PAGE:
“Christ” comes from the Greek “Christos,” which means Messiah. Messiah in Hebrew means “God’s Anointed One,” one who is specially chosen by God and anointed for a specific service. In the Hebrew Bible, kings and priests are both anointed for service, but only kings are called “God’s Anointed One,” or Messiah.

So whenever you encounter the word “Christ” or “Messiah” in your Bible, you should read it as “King,” because that‘s what it means. That’s one reason that when people call him Messiah, Jesus generally tells them to hush up about it – because it’s a title with political implications. In a world ruled by Caesar and lesser kings, a title like that can get you killed.

The New Testament also calls Jesus “Son of God.” In the Hebrew Scriptures, that title is reserved for the king of Israel. In the New Testament, it’s also used, once, to refer to Adam. In Jesus, God gives the title new dimensions of meaning. But its earliest and simplest meaning is as the one who serves on earth as God’s Chosen One – first Adam, then David and the other kings of Israel and, finally, and most splendidly, and in a way that surpasses all the others, King Jesus.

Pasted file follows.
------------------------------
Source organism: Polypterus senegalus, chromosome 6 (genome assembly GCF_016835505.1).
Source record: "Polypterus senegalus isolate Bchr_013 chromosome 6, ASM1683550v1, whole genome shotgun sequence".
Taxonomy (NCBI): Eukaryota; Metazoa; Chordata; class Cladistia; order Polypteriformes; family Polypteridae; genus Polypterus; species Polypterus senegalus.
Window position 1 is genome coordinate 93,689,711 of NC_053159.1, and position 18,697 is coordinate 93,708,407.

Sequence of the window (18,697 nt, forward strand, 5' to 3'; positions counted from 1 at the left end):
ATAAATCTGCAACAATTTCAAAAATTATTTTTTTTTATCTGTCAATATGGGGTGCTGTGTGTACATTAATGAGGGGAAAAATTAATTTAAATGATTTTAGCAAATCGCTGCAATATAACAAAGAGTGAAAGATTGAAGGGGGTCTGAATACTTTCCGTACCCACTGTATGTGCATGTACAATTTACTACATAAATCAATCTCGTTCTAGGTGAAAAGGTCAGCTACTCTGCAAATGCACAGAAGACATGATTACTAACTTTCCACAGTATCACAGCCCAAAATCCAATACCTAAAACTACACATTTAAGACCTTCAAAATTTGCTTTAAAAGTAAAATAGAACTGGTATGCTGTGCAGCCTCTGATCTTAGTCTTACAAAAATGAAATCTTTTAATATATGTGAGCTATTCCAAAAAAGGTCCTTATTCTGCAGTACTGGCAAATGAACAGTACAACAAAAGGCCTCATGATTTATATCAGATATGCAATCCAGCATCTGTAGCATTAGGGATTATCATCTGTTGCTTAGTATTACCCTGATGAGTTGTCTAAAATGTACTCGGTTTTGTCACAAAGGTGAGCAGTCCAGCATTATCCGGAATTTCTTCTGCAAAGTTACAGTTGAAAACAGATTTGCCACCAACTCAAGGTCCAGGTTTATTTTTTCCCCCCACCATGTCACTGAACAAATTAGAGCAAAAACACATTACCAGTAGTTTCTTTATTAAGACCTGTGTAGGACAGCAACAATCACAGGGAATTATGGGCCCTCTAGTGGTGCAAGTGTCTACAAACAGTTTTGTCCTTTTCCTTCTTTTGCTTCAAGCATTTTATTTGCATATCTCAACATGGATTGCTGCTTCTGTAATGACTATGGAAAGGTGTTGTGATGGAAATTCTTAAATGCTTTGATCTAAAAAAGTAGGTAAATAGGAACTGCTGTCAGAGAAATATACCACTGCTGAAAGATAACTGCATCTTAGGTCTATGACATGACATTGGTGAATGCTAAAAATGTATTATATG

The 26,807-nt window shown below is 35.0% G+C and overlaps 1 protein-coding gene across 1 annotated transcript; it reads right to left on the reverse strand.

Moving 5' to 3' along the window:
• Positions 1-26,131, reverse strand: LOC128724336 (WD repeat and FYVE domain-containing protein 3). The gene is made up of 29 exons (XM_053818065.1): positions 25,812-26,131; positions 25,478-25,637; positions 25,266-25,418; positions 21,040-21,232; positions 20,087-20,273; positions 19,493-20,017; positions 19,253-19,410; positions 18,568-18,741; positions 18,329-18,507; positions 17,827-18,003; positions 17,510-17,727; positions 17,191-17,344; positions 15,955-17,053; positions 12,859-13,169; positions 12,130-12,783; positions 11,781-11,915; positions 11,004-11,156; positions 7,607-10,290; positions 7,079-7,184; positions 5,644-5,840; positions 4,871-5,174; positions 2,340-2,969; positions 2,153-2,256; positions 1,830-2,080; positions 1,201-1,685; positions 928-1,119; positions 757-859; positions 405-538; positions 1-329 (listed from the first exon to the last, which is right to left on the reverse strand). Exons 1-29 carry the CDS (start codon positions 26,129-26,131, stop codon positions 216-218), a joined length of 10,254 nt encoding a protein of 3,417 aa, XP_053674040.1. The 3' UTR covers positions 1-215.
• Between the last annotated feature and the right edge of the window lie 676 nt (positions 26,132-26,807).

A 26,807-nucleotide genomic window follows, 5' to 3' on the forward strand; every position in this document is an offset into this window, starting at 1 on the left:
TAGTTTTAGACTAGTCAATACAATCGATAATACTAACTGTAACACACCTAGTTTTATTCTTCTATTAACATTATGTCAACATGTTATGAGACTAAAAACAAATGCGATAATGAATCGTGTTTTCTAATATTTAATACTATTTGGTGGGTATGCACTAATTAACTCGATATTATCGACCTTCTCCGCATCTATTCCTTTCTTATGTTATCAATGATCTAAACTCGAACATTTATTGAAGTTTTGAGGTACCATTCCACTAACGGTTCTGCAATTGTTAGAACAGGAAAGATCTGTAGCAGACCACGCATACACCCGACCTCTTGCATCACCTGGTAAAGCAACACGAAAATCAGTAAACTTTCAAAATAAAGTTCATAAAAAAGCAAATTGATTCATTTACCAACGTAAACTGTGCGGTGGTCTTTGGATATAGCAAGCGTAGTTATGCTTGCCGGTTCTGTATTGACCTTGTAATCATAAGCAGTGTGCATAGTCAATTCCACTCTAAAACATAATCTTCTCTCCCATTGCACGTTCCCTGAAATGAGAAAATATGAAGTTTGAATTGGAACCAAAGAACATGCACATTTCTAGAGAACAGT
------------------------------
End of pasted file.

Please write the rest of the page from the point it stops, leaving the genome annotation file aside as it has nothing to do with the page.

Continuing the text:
The kingship of Jesus is one of those Advent themes that is hidden in plain sight. It’s so obvious that we just can’t see it. When we finally do see it, we realize that it’s everywhere.

One example: just listen to the music.

Next Sunday we’ll open our hymnals to page 196 and sing, “Come, Thou Long Expected Jesus.” Why is his coming so eagerly anticipated? Because he’s the one who is “born a child and yet a King.”

Turning to page 213, we’ll sing “Lift Up Your Heads, Ye Mighty Gates.” Why should the gates open? Because “the King of glory waits.”

Page 219, “What Child Is This?” “This, this is Christ the King.”

220, “Angels from Realms of Glory” – tell us to “come and worship Christ the newborn King.”

234, “O Come All Ye Faithful” – “come and behold him born the King of angels.”

237, “Sing We now of Christmas” – “the King is born, Noel.”